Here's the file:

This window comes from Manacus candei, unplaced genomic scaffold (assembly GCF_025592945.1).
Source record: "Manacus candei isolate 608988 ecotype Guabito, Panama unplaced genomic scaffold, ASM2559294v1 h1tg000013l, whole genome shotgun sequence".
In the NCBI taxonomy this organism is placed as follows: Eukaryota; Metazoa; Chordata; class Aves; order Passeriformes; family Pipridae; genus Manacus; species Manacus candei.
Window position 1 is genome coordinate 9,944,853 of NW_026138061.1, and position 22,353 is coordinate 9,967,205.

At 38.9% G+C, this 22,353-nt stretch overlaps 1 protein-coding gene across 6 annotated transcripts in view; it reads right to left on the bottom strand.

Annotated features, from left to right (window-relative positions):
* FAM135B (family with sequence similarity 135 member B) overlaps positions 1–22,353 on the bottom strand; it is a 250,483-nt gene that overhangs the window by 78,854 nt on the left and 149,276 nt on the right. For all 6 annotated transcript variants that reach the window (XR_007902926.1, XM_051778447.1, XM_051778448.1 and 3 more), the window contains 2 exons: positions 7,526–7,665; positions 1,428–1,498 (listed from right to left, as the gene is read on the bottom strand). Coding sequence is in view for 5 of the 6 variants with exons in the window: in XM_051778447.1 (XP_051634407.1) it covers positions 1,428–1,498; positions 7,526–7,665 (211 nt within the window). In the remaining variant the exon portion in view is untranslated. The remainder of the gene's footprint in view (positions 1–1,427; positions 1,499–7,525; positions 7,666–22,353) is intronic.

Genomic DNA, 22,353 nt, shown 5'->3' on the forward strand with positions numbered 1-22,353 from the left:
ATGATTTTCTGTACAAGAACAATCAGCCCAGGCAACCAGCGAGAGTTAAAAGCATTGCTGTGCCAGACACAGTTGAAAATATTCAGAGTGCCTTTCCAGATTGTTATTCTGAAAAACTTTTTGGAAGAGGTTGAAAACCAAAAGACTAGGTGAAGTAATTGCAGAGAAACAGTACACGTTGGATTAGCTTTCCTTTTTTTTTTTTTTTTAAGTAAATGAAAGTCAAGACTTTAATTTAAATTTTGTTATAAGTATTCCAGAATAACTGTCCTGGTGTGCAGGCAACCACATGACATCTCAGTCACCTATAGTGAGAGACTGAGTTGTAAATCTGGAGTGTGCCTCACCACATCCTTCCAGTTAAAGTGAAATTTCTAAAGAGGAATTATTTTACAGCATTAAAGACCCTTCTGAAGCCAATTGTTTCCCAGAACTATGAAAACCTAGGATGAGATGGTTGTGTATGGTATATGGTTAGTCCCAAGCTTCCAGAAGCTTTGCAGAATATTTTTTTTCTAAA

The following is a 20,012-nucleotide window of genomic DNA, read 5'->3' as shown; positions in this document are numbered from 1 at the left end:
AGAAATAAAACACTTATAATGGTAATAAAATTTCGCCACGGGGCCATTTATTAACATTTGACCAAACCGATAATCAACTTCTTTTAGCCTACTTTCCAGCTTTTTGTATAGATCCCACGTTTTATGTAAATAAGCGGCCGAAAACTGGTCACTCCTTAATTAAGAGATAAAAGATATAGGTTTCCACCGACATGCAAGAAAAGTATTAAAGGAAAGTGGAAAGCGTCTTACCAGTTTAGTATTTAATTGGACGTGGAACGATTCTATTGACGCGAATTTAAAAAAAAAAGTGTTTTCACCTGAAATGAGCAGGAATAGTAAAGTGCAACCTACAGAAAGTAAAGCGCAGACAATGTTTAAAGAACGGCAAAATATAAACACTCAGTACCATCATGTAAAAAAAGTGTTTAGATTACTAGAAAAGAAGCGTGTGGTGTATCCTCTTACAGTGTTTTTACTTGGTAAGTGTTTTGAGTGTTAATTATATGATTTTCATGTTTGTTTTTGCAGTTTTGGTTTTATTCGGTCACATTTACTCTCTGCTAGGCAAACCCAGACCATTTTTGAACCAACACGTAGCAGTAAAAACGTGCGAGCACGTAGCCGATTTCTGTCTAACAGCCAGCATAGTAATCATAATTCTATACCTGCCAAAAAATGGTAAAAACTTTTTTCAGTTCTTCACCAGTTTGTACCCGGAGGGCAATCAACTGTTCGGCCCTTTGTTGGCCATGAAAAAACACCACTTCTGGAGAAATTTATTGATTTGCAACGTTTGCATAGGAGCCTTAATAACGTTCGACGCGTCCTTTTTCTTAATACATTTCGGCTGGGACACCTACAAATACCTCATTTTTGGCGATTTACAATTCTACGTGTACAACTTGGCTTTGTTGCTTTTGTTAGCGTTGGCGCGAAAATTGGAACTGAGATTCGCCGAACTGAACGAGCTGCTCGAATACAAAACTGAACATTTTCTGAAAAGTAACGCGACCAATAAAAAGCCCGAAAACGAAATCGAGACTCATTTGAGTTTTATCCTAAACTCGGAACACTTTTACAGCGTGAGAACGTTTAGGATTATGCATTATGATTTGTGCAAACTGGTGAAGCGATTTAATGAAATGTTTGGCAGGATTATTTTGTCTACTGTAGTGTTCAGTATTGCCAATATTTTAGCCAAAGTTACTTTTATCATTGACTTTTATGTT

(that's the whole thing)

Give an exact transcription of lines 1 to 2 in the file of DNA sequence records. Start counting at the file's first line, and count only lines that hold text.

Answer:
This window comes from Manacus candei, unplaced genomic scaffold (assembly GCF_025592945.1).
Source record: "Manacus candei isolate 608988 ecotype Guabito, Panama unplaced genomic scaffold, ASM2559294v1 h1tg000013l, whole genome shotgun sequence".